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    Death and the dental practice

    No one likes to think about it, but do you have a plan in place if the unexpected happens?

    The death of a dentist is a tragic event, affecting the friends and family who are left behind. But besides the devastating impact from a psychological stand point, the financial impact also creates an unwanted outcome almost immediately.

    If the dentist was typical of the norm, he or she provided a fairly high income for his or her family. As the early years’ struggles were overcome and the income became higher each succeeding year, the family became accustomed to the lifestyle that the income provided.

    Related article: Why understanding professional fees is critical for dentists

    Writing a willIf the practice was operating as a sole ownership type — whether incorporated or not — the value of the practice probably grew each year. With many dentists, the value of the dental practice became one of the assets owned with the most financial worth and most potential continued growth in equity. On many financial reports, the dentist may have used the value to assist in securing loans, expansion of the practice and in building a retirement nest egg.

    When death comes suddenly

    One of the most horrible consequences of the death of the dentist is the resultant immediate decrease in the value of the practice. When there is little or no planning time because of the possible youth of the dentist, the ability to acquire the assets necessary for the well being of the family is diminished rapidly.

    The younger the dentist when deceased, the more likely that the value of the practice will not yet have peaked, even if the income of the practice was quite high. Learning to live on less is a difficult proposition for the widow or widower of the dentist. Let’s look at some facts that occur when the death of the dentist occurs.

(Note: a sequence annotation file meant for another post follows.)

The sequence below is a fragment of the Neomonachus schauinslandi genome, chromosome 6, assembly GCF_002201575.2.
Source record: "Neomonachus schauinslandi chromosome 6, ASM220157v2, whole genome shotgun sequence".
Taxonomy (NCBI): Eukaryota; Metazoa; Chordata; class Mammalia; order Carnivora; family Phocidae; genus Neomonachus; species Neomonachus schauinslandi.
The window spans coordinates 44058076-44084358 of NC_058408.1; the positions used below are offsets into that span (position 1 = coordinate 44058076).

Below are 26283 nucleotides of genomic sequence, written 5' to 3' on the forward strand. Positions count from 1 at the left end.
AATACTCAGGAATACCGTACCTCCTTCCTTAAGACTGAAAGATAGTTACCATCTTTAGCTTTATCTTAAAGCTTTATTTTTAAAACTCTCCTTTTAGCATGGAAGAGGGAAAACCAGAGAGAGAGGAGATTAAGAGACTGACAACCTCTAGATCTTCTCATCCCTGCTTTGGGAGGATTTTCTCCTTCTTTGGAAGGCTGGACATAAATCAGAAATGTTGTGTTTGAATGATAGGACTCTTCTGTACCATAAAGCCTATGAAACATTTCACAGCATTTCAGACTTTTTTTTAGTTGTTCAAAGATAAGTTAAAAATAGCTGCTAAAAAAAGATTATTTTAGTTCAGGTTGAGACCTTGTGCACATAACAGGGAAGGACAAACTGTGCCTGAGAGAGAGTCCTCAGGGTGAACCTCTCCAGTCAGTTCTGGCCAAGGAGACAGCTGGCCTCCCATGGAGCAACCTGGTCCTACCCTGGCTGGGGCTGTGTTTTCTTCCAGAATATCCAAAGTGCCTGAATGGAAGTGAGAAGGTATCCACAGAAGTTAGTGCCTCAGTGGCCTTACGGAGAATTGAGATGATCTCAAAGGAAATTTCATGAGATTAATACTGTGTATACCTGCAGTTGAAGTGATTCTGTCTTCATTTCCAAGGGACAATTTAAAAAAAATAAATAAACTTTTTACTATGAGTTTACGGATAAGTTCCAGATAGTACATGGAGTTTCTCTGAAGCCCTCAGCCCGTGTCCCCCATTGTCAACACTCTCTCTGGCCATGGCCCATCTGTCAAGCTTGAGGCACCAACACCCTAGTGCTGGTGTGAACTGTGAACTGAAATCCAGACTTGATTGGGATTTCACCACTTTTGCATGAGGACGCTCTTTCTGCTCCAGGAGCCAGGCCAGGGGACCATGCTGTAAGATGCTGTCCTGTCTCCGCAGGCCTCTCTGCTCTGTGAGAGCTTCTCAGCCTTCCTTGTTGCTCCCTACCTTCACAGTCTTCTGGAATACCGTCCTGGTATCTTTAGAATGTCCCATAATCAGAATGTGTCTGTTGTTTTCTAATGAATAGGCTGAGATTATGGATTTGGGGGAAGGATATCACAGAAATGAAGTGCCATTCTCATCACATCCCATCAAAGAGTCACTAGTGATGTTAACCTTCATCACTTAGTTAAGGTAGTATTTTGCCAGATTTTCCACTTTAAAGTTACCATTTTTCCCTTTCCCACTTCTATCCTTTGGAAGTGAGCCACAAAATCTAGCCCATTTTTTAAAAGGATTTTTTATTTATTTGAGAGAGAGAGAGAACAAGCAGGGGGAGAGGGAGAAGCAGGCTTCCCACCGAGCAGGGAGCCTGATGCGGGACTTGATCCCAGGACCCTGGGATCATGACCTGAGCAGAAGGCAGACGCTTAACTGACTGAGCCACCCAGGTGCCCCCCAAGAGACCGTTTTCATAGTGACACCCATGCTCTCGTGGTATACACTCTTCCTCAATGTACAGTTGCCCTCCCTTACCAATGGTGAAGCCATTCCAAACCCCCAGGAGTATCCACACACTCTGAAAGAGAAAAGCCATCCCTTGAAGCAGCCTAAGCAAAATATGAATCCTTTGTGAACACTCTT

The timeline

    Unfortunately, there are at least two negative financial consequences from the death of the dentist. The first is that the income that the spouse and family have become used to living on will drop as the receivables are collected and there is little or no continuing work done by the hygienists or other professionals still permitted to practice at the dental office.

    Related article: Transitioning a dental practice after death

    The second financial problem is that as the gross revenue decreases, the value of the dental practice to a potential buyer drops significantly. Any practice valuation prepared by a professional would use the most current data when analyzing value. As the receipts fall, the net income will fall more dramatically, because if the practice continues operating, employees are still needed and they must be paid.

    Bruce Bryen, CPA, CVA
    Bruce Bryen is a certified public accountant with over 40 years of experience and is a part of RKG Tax & Business Services LLP, an ...


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